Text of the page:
Ciclosporin (CsA) is a potent and effective immuno-suppressive drug, but its use is associated with the development of gingival hyperplasia in up to 70% of patients.
The mechanism underlying this side effect is unknown and the aim of this in vitro study was to investigate the direct effect of CsA on oral epithelium and connective tissue and to explore whether oral bacterial products modified the response.
3 human oral and gingival keratinocyte cell lines (OKF6, TR146 and FIBS) and a human gingival fibroblast cell line (HGF) along with reconstructed human gingival and oral epithelial models (RHGE and RHOE respectively, SkinEthic) were used in the study.
Cells/tissues were pre-stimulated for 24h with bacterial supernatants (P. gingivalis (Pg), A. actinomycetemcomitans (Aa), F. nucleatum (Fn), and P. intermedia (Pi) at 1/100 or 1/10 respectively and then exposed to a combination of CsA (2000 or 250 ng/ml) and bacterial supernatant for further 24h or 48h.
Cell viability, cytokine/ chemokine (IL-1α; IL-6; IL-8) release; cell cycle and proliferation markers (DNA synthesis, cyclin B1, cyclin D1, CCNB1, and CCND1) and apoptosis (Bax, Bcl-2 protein and gene, and Fas-L gene) were assessed using MTT assay, ELISA, FACs analysis, quantitative PCR. Cell cycle analysis, DNA synthesis and expression of cyclins D1 and B1 in cell lines were evaluated simultaneously.
CCNB1 and CCND1 were significantly up-regulated in all RHGE cultures exposed to any of the combinations applied compared to controls (CCNB1: CsA+A.a; 1.543± 0.039; CsA; 0.703± 0.032; A.a; 0.669± 0.002; untreated control; 1± 0.047)(CCND1; CsA+A.a; 3.41± 22 versus CsA; 1.046± 0.079; A.a; 2.127± 0.22; and untreated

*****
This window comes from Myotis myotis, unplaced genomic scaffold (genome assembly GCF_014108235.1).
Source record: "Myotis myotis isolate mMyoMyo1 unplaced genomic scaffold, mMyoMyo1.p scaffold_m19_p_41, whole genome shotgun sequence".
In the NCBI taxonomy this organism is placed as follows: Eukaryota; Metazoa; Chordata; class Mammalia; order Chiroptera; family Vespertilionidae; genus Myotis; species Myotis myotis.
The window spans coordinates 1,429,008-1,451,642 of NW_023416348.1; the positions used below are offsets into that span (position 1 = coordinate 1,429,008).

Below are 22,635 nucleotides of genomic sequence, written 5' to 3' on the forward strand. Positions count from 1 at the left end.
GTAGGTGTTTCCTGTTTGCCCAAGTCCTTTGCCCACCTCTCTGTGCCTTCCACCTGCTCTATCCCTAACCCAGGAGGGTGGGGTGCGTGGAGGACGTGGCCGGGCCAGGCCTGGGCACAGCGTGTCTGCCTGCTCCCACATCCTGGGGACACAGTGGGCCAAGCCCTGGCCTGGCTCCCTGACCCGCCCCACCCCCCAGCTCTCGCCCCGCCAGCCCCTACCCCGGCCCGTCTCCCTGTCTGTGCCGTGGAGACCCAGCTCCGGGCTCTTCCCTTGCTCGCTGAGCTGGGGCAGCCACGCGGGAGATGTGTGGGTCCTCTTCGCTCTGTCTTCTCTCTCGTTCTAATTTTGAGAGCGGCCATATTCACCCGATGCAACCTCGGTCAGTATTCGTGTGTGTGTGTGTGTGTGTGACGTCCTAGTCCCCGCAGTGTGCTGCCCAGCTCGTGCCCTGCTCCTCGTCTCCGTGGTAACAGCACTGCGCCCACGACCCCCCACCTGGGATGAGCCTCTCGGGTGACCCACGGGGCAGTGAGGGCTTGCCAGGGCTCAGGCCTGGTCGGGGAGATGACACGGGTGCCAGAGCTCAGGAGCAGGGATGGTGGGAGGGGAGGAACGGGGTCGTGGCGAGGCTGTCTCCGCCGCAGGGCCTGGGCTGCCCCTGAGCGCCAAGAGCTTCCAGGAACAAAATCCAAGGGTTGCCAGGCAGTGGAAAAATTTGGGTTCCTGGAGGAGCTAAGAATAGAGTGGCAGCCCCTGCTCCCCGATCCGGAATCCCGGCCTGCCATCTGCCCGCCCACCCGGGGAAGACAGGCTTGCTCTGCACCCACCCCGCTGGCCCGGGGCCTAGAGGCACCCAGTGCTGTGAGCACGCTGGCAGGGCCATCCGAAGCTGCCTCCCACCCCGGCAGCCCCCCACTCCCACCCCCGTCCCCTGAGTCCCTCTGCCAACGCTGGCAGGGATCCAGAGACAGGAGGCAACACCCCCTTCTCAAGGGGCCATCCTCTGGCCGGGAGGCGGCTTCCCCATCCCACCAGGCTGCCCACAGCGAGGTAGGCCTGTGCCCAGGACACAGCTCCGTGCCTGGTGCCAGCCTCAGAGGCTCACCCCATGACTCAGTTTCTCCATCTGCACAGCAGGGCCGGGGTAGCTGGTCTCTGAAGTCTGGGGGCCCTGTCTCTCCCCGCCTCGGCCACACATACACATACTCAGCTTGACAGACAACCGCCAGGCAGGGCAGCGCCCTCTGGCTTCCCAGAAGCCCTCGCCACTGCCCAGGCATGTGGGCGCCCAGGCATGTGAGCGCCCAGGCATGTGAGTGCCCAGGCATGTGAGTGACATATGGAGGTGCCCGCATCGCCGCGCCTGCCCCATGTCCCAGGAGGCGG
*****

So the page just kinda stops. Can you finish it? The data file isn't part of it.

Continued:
control; 1± 0.106). FACS analysis of monolayer cultures showed an apparent increase in proliferation rate, illustrated by DNA synthesis, of FIBS, OKF6, and HGF consistently with the combination (P.i plus 2000ng/ml CsA) compared to controls. CsA at 2000ng/ml caused a significant increase in cytokine release from both keratinocyte and fibroblast cell lines. Furthermore, bacterial products in combination with CsA had a synergistic effect on IL-6 and IL-8 release from HGF but had a little effect on cytokine release from keratinocytes. Conversely, the combined treatments significantly decreased IL-8 in RHOE.
The results suggest that a clinically relevant dose of CsA (2000ng/ml) along with bacterial products stimulate the proliferation of gingival keratinocyte and HGF by activating the cell cycle and DNA replication. Thus, the presence of specific periodontal microorganisms may be important in the development of the condition||